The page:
So they ruthlessly made the people of Israel work as slaves and made their lives bitter with hard service, in mortar and brick, and in all kinds of work in the field. In all their work they ruthlessly made them work as slaves.
The book of Exodus is about two very clear things: 1) God’s ability to deliver people and 2) God’s ability to raise up leadership among His people. In order for those two realities to be seen, there must be circumstances of dependence upon God. Chapter 1 sets the scene for the reader. And it is a scene of definitive need. Yet, God is in control.
Israel had gone to Egypt under God’s plan. The severe middle eastern famine had driven Jacob and his sons there. God had prepared them for this by sending Joseph ahead of them, putting him in charge of the land and food management, and taking care of His people. But then a generation changed. And eventually a pharaoh arose who did not remember Israel’s past with Egypt. And fear and ethnic prejudices began to control Egyptian policy. The result was oppression for God’s people. They became slaves. This eventually escalated to a governmental policy of control, eventually leading to a decree of infanticide for Hebrew male children. This was bad. The official policy toward Israel was slavery, persecution, and government mandated infanticide. Yet God sovereignly allowed His people to continue multiplying.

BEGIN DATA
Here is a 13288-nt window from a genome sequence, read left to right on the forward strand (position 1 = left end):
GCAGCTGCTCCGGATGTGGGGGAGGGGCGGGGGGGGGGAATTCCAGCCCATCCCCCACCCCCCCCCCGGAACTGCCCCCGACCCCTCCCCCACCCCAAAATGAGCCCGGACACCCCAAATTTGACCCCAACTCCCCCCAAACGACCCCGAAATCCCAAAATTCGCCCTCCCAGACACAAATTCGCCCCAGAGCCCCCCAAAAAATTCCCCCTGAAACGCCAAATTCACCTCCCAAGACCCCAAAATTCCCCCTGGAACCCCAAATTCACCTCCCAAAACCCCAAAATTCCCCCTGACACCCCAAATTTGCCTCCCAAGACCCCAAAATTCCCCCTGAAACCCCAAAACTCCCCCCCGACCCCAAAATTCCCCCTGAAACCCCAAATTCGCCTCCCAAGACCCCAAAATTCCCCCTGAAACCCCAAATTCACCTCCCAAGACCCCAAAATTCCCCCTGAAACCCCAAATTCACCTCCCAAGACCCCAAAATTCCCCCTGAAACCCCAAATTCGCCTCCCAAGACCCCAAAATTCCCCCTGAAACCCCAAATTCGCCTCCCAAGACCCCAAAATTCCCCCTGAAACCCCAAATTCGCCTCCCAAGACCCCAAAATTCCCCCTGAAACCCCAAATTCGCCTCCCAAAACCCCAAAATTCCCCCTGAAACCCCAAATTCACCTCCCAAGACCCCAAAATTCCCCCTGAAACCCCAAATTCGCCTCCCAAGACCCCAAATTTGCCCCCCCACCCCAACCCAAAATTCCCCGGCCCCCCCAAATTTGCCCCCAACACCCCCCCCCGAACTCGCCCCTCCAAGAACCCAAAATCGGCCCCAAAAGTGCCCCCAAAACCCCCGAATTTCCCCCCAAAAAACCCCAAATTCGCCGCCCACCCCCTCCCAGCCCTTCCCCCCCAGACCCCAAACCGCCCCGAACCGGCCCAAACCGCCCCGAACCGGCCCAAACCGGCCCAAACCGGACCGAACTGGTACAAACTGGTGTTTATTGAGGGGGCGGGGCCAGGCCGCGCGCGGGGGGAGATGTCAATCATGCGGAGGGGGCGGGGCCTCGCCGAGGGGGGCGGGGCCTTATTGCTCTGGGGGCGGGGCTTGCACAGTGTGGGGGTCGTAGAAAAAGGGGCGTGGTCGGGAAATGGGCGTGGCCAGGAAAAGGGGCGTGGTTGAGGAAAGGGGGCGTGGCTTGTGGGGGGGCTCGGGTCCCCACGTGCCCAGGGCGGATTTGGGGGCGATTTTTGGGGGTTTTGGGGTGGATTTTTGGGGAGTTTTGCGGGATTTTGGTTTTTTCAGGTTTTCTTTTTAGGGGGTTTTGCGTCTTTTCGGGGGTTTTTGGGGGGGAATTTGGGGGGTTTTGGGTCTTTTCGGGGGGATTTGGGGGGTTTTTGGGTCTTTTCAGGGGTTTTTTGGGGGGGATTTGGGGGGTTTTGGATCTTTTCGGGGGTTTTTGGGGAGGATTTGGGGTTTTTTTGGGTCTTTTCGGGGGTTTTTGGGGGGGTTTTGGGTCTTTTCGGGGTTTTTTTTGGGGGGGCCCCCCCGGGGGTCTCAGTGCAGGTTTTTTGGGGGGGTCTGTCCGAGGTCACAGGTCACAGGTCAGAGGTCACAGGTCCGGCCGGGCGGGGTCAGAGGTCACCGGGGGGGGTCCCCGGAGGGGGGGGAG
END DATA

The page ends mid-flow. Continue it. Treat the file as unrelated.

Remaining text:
In the midst of these circumstances and despite these circumstances God began to work. He took forty years to begin to deliver Israel. Seems like a slow process, but it was God’s plan and wisdom and not human impatience. The situation lasted at least two generations. And it would begin in the worst circumstances. But deliverance would come through a plan God devised. He would show Himself strong to His people, through a leader He had prepared, to a people who would resist Him. But God always delivers on His promises.